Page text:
“I winged it,” says Page with a touch of pride. “I had prepared the overall structure of the guitar parts, but not the actual notes. When it came time to record the solo I warmed up and recorded three of them. They were all quite different from each other. All three are still on the master tape, but the one we used was the best solo, I can tell you that.
“I thought ‘Stairway’ crystallized the essence of the band. It had everything there, and showed the band at its best. Every musician wants to do something that will hold up for a long time, and I guess we did that with ‘Stairway.’ ”
Soloist: Jimmy Page
Album: Led Zeppelin—Led Zeppelin II (Atlantic, 1969)
Performing a convincing solo in a group context is difficult for any musician, but it takes a real man to stand unaccompanied and deliver. On “Heartbreaker,” Jimmy Page did just that. For an electrifying 45 seconds, Page let loose sans rhythm section and, needless to say, the guitar world has never been quite the same.
“I just fancied doing it,” laughs Page. “I was always trying to do something different, or something no one else had thought of. But the interesting thing about that solo is that it was recorded after we had already finished “Heartbreaker”—it was an afterthought. That whole section was recorded in a different studio and was sort of slotted in the middle. If you notice, the whole sound of the guitar is different.
“The solo itself was made up on the spot. I think that was one of the first things I ever played through a Marshall. I was always having trouble with amps, and Marshalls were state-of-the-art reliability. By that time I was using a Les Paul, anyway, and that was just a classic setup.”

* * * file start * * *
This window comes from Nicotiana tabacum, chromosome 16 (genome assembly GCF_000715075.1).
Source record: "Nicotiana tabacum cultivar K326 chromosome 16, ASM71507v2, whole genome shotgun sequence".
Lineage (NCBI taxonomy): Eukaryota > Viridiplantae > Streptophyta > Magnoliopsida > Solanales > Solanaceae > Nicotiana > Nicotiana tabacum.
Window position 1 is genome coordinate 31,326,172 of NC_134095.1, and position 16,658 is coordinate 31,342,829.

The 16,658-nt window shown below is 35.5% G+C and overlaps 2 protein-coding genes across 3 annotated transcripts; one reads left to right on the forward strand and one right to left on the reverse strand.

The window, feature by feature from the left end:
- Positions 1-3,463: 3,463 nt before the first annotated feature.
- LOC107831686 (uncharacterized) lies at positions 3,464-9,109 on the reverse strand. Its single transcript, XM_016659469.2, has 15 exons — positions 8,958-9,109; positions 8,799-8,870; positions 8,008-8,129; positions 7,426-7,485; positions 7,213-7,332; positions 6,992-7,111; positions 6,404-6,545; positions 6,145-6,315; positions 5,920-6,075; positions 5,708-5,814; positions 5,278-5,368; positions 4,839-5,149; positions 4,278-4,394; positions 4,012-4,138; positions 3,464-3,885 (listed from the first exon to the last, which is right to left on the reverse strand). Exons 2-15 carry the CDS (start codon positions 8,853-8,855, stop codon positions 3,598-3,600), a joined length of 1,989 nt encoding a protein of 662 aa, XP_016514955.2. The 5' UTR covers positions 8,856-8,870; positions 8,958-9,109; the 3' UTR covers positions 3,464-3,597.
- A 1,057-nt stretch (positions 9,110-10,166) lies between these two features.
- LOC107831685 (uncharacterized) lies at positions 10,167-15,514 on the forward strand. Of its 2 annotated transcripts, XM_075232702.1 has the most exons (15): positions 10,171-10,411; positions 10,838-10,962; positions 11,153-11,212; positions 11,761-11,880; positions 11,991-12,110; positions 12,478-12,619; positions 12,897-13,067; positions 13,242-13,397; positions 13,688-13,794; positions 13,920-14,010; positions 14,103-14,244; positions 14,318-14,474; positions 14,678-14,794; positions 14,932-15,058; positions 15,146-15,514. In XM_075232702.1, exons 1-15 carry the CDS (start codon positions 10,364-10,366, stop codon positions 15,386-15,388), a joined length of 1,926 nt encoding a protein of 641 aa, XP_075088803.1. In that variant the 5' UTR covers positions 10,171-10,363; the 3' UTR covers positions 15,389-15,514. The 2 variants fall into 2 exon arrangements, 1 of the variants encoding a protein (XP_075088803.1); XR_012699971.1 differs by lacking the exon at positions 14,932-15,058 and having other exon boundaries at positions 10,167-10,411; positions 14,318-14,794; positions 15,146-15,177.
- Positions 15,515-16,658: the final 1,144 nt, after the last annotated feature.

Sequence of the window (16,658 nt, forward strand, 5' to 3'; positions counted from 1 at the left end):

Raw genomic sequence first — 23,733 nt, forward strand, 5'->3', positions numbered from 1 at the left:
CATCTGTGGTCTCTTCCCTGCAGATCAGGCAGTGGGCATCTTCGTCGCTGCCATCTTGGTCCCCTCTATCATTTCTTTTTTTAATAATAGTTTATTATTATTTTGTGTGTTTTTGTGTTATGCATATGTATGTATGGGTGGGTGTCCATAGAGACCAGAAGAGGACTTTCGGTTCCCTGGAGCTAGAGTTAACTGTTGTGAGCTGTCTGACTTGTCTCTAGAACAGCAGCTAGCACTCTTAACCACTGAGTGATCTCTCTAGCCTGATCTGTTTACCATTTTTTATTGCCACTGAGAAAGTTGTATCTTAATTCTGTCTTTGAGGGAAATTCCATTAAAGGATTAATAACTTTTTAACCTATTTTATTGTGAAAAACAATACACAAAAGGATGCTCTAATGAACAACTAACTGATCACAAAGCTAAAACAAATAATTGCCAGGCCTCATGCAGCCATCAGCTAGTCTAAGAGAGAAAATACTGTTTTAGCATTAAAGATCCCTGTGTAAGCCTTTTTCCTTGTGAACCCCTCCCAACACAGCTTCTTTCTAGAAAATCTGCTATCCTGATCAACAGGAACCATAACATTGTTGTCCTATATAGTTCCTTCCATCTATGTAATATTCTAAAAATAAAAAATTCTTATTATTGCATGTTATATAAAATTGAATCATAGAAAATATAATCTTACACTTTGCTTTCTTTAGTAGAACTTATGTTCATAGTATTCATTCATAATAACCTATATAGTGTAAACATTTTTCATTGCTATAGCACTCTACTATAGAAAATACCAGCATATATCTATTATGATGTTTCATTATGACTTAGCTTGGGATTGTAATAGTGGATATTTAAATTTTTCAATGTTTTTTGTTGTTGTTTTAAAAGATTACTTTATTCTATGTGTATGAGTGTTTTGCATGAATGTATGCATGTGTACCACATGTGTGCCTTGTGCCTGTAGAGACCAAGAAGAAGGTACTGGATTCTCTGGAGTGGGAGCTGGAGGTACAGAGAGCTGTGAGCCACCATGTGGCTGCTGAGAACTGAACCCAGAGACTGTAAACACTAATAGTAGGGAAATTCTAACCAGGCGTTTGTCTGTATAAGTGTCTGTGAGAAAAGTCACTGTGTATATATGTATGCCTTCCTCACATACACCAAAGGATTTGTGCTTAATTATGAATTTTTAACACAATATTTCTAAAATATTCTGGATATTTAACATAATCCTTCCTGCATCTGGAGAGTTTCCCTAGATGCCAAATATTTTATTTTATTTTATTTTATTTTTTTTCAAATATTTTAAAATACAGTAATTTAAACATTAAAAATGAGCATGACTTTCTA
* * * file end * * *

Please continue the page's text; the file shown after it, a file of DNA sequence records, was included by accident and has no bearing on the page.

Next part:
“We definitely recorded the solo section separately,” confirms engineer Eddie Kramer. “Jimmy walked in and set up and the whole session was over in about 20 minutes. He did two or three takes and we picked the best one, which was edited in later. However, to this day, I have a hard time listening to it, because I think we did a shitty edit—the difference in noise levels is pretty outrageous. But I don’t think Jimmy cared, he was more interested in capturing an idea, and on that level, he succeeded.”
[[ When you're done voting, start learning most of the guitar solos in this poll — and and a whole lot more! Check out a new TAB book from Guitar World and Hal Leonard: 'The 100 Greatest Guitar Solos of All Time: A Treasure Trove of Guitar Leads Transcribed Note-for-Note, Plus Song Notes for More Than 40 of the Best Solos.' It's available now at the Guitar World Online Store for $29.99. NOTE: Neil Young's "Cortez the Killer" guitar solo (solo number 39 on our list) is NOT included in this book. ]]